"Such anti-state libertarians often slip very quickly into alliances with the anti-trade, anti-immigration, anti-cosmopolitan reactionaries of the left and right. They imagine that at some golden age in the past, their perfect world existed until it was ruined by foreigners, industry, abolitionists, or some other force of change."

Unlimited immigration, Big Business, and Sherman's march through Georgia – were these Forces of Change really the locomotives of economic and personal liberty in America?


This is not a question to ask the author of The Future and its Enemies, who sternly divides the history of ideas into two camps: those doddering obscurantists who are for "stasis" and the hip, fully-wired young know-it-alls like herself, who have made a religion out of modernity.

Replacing the more ascetic, less self-infatuated individualism of an earlier era of the with the narcissism of the nineties, Reason under Postrel's stewardship steered away from the bread-and-butter economic issues that had built and sustained it under the venerable Robert W. Poole, and concentrated much of its attention on social issues: drugs, homosexuality, and wowie-zowie technology worship. Under Postrel's tutelage, Reason gradually became an ideological sideshow – a weird combination of High Times and Astounding Stories, touting drug legalization and the virtues of cloning – yes, cloning! – as the signature issues of the libertarian ethos.


Under Poole's editorship, there had been some debate on specific foreign policy issues, but most of the writers, at least in the early years, maintained the classic libertarian stance: non-intervention in the affairs of other nations, and general opposition to the US military action abroad. This began to change, under Postrel: Reason supported the Gulf war editorially, and, while trenchant pieces critiquing the radical internationalism of the neoconservatives still appeared in its pages, by the time she left, last year, and handed over the reins to Nick Gillespie (an even more self-consciously hip clone of herself), the magazine was running rabidly pro-war tracts indistinguishable in tone and quality from a New York Post editorial – for example, this laughable screed by Jonathan Rauch where the author wrongly (and without a lick of evidence) fingered Saddam Hussein as the perpetrator of the anthrax-by-mail terrorist attacks. How disappointed Rauch and the editors of Reason must have been when it turned out to be one of our own government scientists – who the FBI still refuses to accuse, never mind arrest.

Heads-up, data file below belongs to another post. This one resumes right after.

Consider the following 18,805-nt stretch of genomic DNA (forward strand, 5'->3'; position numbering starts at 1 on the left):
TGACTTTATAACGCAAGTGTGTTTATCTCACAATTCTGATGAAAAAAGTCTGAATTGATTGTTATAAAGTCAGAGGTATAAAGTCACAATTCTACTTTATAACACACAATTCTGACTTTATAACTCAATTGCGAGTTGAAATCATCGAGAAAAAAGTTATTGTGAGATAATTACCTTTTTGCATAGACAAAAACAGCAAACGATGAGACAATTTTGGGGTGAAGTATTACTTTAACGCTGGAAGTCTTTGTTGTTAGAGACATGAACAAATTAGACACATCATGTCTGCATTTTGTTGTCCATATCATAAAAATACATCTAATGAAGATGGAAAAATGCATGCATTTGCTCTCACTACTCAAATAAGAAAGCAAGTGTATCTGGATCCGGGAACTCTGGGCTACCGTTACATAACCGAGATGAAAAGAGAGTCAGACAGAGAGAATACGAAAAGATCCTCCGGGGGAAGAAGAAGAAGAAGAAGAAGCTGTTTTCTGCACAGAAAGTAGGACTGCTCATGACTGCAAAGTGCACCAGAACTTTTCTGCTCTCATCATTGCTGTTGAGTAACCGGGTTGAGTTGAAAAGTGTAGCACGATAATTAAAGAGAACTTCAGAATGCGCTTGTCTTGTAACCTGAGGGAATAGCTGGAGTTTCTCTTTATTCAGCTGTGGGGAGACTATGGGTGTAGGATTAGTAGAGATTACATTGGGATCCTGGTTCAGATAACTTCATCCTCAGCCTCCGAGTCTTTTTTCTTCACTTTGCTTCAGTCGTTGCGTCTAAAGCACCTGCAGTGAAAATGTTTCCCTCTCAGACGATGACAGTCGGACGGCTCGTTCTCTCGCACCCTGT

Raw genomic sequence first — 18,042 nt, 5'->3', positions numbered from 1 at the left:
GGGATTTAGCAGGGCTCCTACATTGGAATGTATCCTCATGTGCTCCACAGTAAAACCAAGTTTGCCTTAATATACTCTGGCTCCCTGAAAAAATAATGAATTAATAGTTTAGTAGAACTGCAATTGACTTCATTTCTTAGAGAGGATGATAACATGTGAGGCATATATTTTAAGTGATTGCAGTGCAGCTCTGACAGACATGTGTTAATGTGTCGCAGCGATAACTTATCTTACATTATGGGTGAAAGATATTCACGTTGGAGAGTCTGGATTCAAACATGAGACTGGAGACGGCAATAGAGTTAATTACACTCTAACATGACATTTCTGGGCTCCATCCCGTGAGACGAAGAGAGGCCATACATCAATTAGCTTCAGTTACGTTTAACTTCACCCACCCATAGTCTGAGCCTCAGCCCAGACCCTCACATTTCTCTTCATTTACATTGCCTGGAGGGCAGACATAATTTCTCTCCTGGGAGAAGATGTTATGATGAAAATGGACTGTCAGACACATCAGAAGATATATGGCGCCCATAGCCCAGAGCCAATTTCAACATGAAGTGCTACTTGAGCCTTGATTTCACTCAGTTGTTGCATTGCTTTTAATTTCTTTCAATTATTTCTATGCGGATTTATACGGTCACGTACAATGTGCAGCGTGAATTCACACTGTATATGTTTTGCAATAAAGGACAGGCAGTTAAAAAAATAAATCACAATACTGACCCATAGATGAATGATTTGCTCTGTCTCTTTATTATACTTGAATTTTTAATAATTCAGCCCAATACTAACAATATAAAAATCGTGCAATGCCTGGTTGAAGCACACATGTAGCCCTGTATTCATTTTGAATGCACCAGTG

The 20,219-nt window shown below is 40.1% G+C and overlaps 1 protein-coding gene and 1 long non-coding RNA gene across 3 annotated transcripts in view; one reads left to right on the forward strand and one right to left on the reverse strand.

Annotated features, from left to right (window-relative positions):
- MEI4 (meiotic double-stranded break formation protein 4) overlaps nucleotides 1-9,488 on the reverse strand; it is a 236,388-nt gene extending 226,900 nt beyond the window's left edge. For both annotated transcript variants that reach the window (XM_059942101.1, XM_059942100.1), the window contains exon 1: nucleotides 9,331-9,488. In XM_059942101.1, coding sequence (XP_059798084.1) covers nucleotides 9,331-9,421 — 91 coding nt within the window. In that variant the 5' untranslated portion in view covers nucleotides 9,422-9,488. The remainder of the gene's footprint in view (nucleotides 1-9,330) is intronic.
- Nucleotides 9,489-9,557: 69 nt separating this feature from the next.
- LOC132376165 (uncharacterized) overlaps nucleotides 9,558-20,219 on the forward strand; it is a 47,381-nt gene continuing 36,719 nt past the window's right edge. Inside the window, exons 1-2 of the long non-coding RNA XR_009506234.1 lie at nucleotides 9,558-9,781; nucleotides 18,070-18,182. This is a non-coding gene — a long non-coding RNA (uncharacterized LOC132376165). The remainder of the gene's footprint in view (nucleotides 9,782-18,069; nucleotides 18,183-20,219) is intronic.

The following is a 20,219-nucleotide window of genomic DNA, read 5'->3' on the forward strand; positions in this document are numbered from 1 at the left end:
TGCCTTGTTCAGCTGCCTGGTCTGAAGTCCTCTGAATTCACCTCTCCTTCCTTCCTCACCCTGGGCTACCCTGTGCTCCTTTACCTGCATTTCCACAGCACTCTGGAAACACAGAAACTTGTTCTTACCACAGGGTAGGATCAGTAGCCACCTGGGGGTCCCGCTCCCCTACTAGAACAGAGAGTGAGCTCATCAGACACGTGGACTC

Her "dynamist" creed – change good, "stasis" bad – doesn't offer much guidance on foreign policy issues: a "dynamist consensus," she once averred in a speech, "would not tell us what to do about Bosnia." This incapacity, however, didn't stop her from writing an article calling on the US to arm (and presumably train) the Bosnians – exactly what Osama bin Laden was doing at the time.


In this piece on Bosnia, she expands on a general theory of US hegemony that closely resembles the infamous memorandum of (now deputy defense secretary) Paul Wolfowitz, in which he called on the US to adopt a policy that would preemptively strike against any power that threatened its regional supremacy anywhere on earth: Wolfowitz, eminence grise of the ultra-interventionist faction in the Bush administration, gained attention, in early 1992, when his memo was leaked to the New York Times. In it, he posited a new post-cold war military build-up predicated on the idea that the US must:

"Endeavor to prevent any hostile power from dominating a region whose resources would, under consolidated control, be sufficient to generate global power. These regions include Western Europe, East Asia, the territory of the former Soviet Union, and Southwest Asia."

The world would no longer consist of a preminent superpower and several regional powers: instead of being a mere superpower, the US would ascend in rank and aspire to the role of what the French call a "hyperpower," a global hegemon preeminent in every region. Now that Wolfowitz and his neoconservative buddies are in power, ensconced not only in the Defense Department but in the White House, this militant vision is being implemented, first of all, in the Middle East. As the Bushies get ready to ride to the sound of the guns, and the War Party is advocating the military occupation not only of Iraq but also Saudi Arabia and even Syria, Postrel's formulation of a proper US foreign policy sounds positively Wolfowitzian. Here is Postrel:

"In the post-Cold War era, U.S. interests lie in preventing the rise of expansionist despotic powers. This strategic goal distinguishes between countries that threaten their neighbors and those that do not. It recognizes the importance to the world, and to U.S. citizens, not of maintaining the stability of regimes–the road from despotism to liberalism leads through instability – but of containing aggressive oppressors."

And by "aggressive oppressors," you can be sure she doesn't mean the Israelis.


As the Israeli "Defense Force" carries out a bloody and brutal pogrom in Palestine, and George W. Bush sets his sights on Iraq, Postrel and her neocon clones have signed on as the ostensibly "libertarian" platoon of the War Party. Their proclaimed goal is to "save" libertarianism from us "disreputable" types, and convert it into a druggie we-love-cloning subset of neoconservatism with only an inchoate foreign policy stance. As neoconservative warhawk Daniel Pipes once wrote in reply to William Niskanen of the libertarian Cato Institute: "Stick to the economic analyses you do so well and leave foreign policy to others" – those "others" being the ultra-interventionist, fanatically pro-Israel wing of the conservative movement.